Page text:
Summer interns can earn instant jobs in growth industries
Many college students spend their senior year sending out a massive number of resumes, going to frequent interviews and anxiously hoping that they will receive a job offer before graduation.
But there are some lucky students who manage to avoid this mess.
Matt Raymond-Ihle just graduated from the University of Illinois at Urbana-Champaign. He spent his last year stress free, knowing he already had a job lined up after graduation.
"It made senior year a blast," Raymond-Ihle said.
The 22-year-old from Roscoe, Illinois, is one of many accounting, finance, economics and management information systems majors nationwide that are being actively recruited by major consulting and accounting firms.
He was offered a job last summer after finishing an internship with Protiviti Inc., a rapidly growing, five-year-old provider of independent risk consulting and internal audit services whose largest office is in Chicago.
The growing company's revenues for 2006 were at $543 million, an increase of $64 million from the previous year. From 650 employees its first year, Protiviti has expanded to 2,900 in more than 50 offices worldwide.
With the industry in growth mode, the demand for good talent has risen, said Jessica Harrison, head of the Protiviti intern task force.
Internships have become a main recruiting function in the company's constant search for new talent. Last summer, Protiviti accepted 101 student interns; this summer the number has risen to 155 nationwide.
Interns receive real life work experiences as full-time consultants, exposure to different clients and a variety of travel opportunities.
This summer's interns arrived last week at Itasca, IL's Eaglewood Resort and Spa for a weeklong training program to ensure that all of the interns receive a consistent message and to build a national camaraderie, Harrison said.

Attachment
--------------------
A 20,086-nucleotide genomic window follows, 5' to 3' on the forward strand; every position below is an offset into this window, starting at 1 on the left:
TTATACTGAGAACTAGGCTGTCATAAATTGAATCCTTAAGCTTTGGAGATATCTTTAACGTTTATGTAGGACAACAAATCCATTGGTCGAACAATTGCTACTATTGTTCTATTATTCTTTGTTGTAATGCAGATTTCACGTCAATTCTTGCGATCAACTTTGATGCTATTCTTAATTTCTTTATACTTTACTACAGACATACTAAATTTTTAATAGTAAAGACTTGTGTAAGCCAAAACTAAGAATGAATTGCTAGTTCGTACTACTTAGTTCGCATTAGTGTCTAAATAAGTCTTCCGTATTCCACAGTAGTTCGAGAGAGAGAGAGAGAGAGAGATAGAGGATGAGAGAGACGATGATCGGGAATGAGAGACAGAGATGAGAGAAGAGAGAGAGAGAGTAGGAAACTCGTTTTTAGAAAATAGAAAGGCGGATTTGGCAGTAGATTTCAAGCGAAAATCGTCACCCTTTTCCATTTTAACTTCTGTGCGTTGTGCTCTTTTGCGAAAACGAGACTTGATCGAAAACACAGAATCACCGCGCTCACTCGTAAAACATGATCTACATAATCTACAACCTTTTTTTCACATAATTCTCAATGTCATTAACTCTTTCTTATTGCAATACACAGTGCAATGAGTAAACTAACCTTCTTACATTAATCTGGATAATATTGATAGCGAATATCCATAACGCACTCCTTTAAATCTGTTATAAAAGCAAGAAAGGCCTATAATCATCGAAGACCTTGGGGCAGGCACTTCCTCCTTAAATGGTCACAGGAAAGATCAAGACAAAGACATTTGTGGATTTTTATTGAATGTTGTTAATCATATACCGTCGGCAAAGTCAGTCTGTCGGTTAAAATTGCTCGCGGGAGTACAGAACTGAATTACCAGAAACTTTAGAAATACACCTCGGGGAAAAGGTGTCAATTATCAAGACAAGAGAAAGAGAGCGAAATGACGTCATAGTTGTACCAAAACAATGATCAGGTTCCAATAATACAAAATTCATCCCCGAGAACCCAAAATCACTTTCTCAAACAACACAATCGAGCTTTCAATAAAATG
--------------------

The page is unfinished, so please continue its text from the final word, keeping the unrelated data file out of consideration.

After completing the school, interns go to offices around the country for the duration of the summer program. Many are offered full-time positions after completing their last day.
Harrison calls the internships a feeder program that supplies Protiviti with new talent. "There's always a huge demand for that talent," she said. "We're definitely competing with the Big Four."
KPMG, for example, is expecting more than 1,500 interns this summer, up from a few hundred at the beginning of the decade, said Simon Kho, director of national student programs. Like Protiviti, it holds a weeklong, national intern school, this year in Orlando, Fla.
"Our goal is that 95 percent of our interns will join us full-time after their programs," he added.
So how does a relatively small company like Protiviti hold its own against the giants?
Interns at this year's school credit the personal attention they receive as a key deciding factor in choosing the company.
Indiana University student Elizabeth Voss, 21, of Lisle, IL said Protiviti representatives were very involved in campus recruiting and portrayed themselves as enthusiastic, innovative and professional. "That's what caught my attention," she said.
Fellow Indiana University student Joel Mintun, 23, of Indianapolis said Protiviti representatives were personable, friendly, and hosted many social events. "They impressed me every time I saw them," he added.
Protiviti pairs each intern with a mentor and a buddy. University of Illinois student Kelly Maynard, 21, of Lake Zurich, IL praised her mentor for contacting her right away.
Raymond-Ihle said he could call a number of Protiviti's employees, including Harrison, anytime for support.
"I had a core group of people in the company I could go to," he said.
After the last day of his internship, Raymond-Ihle had a meeting with his location's managing director, who offered him a full-time position. He begins his job on Aug. 14 at a Chicago location.
What ultimately pushed him to accept the offer?
"I really love the people," he said.
Reprinted with permission from The Daily Herald, Arlington Heights, IL
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